Author: Bruce Watson
Edition: eReader on Overdrive from the Fresno County Library
Read: December 9, 2014
Rated: 3 out of 5
This pamphlet size booklet gives the reader an overview of Native Americans who played a vital role in keeping American communications secret during World War II. It outlines their experiences, both before, during and after the war.
From other sources, such as Wikipedia, some of the wording seems almost identical.
The reason to fight on the side of the united States was not really clear to me. The reason given was that the past wrongs were social conflicts. But the Japanese fighting against the United States involved Mother Earth being dominated by foreign countries. I would think the Navajo would consider the whites of the united States as a foreign power which had invaded their land. A fuller explanation would have been good.
In talking about the Navajo language Watson quotes a native speaker as saying words paint a picture in your mind. This seems similar to what Temple Grandin talks about in her book on autism, Thinking in Pictures. I do not think there is a connection-there is not enough in Navajo Code Talkers to tell. But just the similarities in phrasing really makes it seem like there is.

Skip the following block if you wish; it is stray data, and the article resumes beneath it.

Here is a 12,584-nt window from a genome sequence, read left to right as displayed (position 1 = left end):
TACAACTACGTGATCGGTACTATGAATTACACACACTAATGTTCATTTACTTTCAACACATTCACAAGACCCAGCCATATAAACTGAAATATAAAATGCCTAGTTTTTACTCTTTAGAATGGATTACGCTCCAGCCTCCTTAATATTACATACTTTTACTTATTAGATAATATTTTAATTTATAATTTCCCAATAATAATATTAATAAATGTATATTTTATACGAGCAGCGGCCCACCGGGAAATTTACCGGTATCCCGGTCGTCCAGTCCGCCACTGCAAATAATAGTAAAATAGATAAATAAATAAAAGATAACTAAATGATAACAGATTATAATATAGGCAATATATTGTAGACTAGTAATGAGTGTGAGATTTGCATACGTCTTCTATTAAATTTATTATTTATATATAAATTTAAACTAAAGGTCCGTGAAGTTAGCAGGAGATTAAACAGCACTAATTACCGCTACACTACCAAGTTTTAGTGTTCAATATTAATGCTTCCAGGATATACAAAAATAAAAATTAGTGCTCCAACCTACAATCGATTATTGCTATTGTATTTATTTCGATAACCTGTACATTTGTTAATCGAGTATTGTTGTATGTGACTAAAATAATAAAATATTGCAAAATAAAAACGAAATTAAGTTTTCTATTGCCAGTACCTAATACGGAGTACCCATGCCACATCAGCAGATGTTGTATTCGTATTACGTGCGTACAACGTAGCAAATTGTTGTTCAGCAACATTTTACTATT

This pamphlet, I hesitate in calling it a book, gives you a quick view of the role the Navajo people played in World War II, despite the injustices inflicted on them by the United States. As a pamphlet, this document is more into telling about rather than understand the people. Even the telling about is more of a terse statement of what happened. So it is a good introduction to this history, but it did not leave me wanting more-I have that from other readings I have done over the years.
- Dineh (5)-The People, Navajo
- First Line: Cloaked in secrecy and syntax, code machines were the pride of World War II cryptographers.
- Last Line:And they spoke Navajo.